However, the newly-returned Team Principal also added that he is unhappy with the poor reliability of its customer Ferrari engines.
“Five problems with the Ferrari engine in eight races is unacceptable. At this rate we will need more than eight engines per driver for the season!” he exclaimed to Swiss newspaper Blick. “We need better reliability.”
Pedro de la Rosa retired from last weekend’s Canadian Grand Prix with – you guessed it – another engine blow-up (pictured).
Ferrari has been given special dispensation by the FIA to make changes to its engine construction after a systemic reliability issue was uncovered in engines used by both the works team and Sauber.
Ferrari test driver Marc Gené is equally baffled by these engine issues being experienced by Sauber, and wrote about it in his latest comment with the Spanish newspaper El Mundo.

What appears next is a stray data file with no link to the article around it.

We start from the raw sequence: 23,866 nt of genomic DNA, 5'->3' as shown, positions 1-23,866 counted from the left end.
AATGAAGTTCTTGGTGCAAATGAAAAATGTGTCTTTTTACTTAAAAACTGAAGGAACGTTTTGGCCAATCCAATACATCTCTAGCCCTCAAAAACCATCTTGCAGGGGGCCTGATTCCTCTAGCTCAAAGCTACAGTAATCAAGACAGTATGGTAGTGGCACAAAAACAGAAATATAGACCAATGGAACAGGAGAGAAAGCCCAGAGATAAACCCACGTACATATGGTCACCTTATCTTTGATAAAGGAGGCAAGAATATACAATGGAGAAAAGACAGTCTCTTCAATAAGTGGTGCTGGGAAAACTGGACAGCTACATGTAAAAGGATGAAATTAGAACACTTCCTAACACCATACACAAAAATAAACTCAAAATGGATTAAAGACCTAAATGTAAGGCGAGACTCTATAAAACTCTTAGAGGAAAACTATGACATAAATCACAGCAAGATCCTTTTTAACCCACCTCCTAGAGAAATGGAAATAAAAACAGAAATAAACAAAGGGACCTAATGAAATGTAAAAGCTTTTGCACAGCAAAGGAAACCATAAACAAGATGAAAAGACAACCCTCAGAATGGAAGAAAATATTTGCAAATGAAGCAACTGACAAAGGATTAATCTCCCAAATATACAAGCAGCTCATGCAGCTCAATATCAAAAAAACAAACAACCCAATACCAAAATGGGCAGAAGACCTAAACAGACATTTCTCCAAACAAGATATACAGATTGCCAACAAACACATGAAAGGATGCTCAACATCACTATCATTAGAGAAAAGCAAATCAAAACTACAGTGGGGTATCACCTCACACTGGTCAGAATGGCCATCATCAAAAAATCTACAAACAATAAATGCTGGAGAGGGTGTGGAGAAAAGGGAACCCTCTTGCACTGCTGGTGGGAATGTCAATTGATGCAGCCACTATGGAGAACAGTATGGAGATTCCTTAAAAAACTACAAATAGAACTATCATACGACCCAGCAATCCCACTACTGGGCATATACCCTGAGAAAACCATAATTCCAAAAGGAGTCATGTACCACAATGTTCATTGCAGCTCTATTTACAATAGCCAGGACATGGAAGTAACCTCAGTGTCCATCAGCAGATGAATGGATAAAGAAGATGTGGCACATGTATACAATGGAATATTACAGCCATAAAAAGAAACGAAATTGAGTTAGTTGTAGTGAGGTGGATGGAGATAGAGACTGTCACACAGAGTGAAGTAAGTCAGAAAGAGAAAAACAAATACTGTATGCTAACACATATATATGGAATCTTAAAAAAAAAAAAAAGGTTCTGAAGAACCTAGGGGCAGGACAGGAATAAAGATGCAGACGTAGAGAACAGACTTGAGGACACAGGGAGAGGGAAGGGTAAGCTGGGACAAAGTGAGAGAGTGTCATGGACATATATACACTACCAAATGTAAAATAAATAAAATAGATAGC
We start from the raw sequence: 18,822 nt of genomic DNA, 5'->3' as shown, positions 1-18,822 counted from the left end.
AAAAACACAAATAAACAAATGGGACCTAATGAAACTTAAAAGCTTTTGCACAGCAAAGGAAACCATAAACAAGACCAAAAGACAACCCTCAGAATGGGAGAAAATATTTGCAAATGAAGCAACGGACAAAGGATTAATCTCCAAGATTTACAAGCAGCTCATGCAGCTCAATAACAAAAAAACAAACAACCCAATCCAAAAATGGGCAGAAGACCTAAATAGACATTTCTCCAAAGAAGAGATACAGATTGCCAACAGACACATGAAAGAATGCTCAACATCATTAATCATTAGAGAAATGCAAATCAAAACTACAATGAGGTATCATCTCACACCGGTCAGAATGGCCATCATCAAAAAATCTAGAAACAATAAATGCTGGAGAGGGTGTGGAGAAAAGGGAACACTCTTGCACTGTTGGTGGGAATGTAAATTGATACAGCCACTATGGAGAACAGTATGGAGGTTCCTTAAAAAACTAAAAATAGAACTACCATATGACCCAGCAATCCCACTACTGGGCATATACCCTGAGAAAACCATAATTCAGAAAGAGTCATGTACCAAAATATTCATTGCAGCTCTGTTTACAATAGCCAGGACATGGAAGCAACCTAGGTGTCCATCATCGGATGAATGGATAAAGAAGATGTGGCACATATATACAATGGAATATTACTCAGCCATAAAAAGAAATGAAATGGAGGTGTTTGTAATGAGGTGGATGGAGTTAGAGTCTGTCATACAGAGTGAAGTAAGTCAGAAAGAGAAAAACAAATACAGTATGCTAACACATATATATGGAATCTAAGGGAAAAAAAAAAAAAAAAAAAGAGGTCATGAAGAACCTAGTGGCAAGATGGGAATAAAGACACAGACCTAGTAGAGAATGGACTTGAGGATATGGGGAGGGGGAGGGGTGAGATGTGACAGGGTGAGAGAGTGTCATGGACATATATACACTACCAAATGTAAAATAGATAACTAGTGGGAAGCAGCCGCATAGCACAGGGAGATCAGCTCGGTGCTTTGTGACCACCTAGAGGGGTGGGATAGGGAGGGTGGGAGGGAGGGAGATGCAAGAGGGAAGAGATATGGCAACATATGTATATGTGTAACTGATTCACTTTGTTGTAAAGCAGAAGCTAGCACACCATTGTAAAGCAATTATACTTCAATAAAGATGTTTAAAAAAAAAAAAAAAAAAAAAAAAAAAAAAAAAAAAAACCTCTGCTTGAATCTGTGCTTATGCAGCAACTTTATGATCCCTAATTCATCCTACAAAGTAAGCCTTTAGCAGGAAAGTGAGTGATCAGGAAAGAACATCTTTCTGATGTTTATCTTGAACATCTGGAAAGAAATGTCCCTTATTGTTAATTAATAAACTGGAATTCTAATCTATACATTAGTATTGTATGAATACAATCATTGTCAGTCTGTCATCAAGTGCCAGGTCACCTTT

“Ferrari has solved its problems with the engines but Sauber has again had a failure,” he writes. “It is an issue that will be analysed thoroughly by the team.
“Two months ago there was a basic reason, but now … it is very strange,” he added. “They will need to work to analyse it with Ferrari.”
What has certainly been interesting is that Ferrari’s other customer team – Toro Rosso – hasn’t experienced a single issue with its identical Ferrari powerplants, which would lead one (Gené included) to speculate that the issue could be a cooling or installation problem with the Sauber C29 chassis itself.
“It is surprising that Toro Rosso [has] never had a problem,” the Spaniard added.
[Original image via Sutton Images]